By Alan Caruba
Wednesday, December 19, 2012
Doomsday Et Cetera
By Alan Caruba
America and the rest of the world are in a confluence of events that are causing widespread anxiety and fear. The Connecticut massacre is just one, isolated example.
It is being reported that the killer’s mother was as mentally unstable as her son. A report in the British daily, the Mail, said “Friends and family portrayed Adam Lanza’s mother Nancy as a paranoid ‘survivalist’ who believed the world was on the verge of violent, economic collapse” who had been “stockpiling food, water, and guns in the large home she shared with her 20-year-old son in Connecticut.”
Why Adam Lanza decided to kill children and staff will never be known, but it fits into a larger picture of the widespread fears surging over the planet like winds of doom. The tens of thousands of Syrian civil war victims are too great a number to grasp, but twenty children and six teachers and staff is.
We view the world through the prism of our own life experiences and the young among us have considerably less on which to draw in terms of understanding a world that appears to be—and is—a dangerous place where our freedoms and our lives are seen to be in imminent danger.
On Friday, December 21, millions around the world will await the fulfillment of a Mayan prediction that it will come to an end. When one considers that the end came long ago for the Mayan civilization, there is some irony in this, but it is testimony to the many end-of-the-world predictions that are embedded in religions that billions adhere to and believe.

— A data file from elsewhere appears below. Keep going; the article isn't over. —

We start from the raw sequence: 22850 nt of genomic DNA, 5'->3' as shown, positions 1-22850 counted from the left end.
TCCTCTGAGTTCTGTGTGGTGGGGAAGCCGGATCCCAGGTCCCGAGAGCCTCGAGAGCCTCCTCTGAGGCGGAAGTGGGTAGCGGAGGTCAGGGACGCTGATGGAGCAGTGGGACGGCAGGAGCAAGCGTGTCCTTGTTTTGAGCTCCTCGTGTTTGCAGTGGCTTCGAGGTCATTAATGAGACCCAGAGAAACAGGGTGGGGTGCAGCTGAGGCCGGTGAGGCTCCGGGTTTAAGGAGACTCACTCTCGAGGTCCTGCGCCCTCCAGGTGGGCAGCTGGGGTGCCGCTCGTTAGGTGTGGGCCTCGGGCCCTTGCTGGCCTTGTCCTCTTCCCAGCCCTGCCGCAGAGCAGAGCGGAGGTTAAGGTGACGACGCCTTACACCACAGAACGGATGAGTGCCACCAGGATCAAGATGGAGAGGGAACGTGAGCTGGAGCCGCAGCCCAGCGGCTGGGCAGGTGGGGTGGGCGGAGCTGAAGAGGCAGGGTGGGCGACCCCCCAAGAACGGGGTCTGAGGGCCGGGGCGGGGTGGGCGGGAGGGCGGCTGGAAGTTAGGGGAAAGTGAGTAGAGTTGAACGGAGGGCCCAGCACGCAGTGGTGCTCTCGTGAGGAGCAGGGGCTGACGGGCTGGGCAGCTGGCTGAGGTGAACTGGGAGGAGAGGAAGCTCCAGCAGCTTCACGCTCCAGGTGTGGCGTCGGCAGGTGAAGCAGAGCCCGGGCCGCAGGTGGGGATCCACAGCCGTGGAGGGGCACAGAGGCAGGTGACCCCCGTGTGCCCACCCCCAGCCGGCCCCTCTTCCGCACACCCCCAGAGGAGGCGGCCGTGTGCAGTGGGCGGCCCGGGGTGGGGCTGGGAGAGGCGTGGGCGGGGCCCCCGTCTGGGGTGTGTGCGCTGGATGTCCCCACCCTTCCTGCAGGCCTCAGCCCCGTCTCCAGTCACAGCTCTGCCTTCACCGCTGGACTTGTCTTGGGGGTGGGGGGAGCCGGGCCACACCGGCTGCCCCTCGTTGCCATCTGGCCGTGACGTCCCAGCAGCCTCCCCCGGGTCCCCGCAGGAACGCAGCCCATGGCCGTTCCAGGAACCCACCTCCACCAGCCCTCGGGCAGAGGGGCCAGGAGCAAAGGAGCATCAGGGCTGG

There are Bible stories such as Noah’s flood preparations to avoid an angry God’s decision to start over again or with the story of Armageddon. When the first atomic bomb tests were successful, Robert Oppenheimer, one of its creators reportedly said, “I have become Shiva”, the god of death and the destroyer of worlds from the Hindu holy book, the Bhagavad Gita: “If the radiance of a thousand suns were to burst at once into the sky, that would be like the splendor of the mighty one.”
It was an apt quote because mankind has arrived at a point where nuclear weapons can kill millions. In the back of our minds, we all worry that Iran, a nation ruled by fanatical Muslims who believe that widespread death and destruction is necessary to bring about the return of a mythical Twelfth Imam and the rule of Islam over the world. These leaders regard the U.S. as “the great Satan” and Israel as the “Little Satan.” Irrationality has never been a deterrent to war and, in the last century, we witnessed two world wars and many lesser ones that arose from the human instinct to conquer and kill.
It is noteworthy that the Iranians and other Muslims adamantly deny the Nazi Holocaust that systematically killed six million Jews in Europe during World War II. The resurrection of the state of Israel is one of the true miracles of modern times after the passage of two thousand years.
The prospects for avoiding a Middle East cataclysm are growing slimmer as the Obama administration has hued closely to the belief—disproven throughout history—that one can resolve such outcomes by talking to one’s enemies, even those who have openly stated their wish to kill us. In a world filled with nations in the grip of despots—often elected to office—this is wishful thinking to the point of national suicide.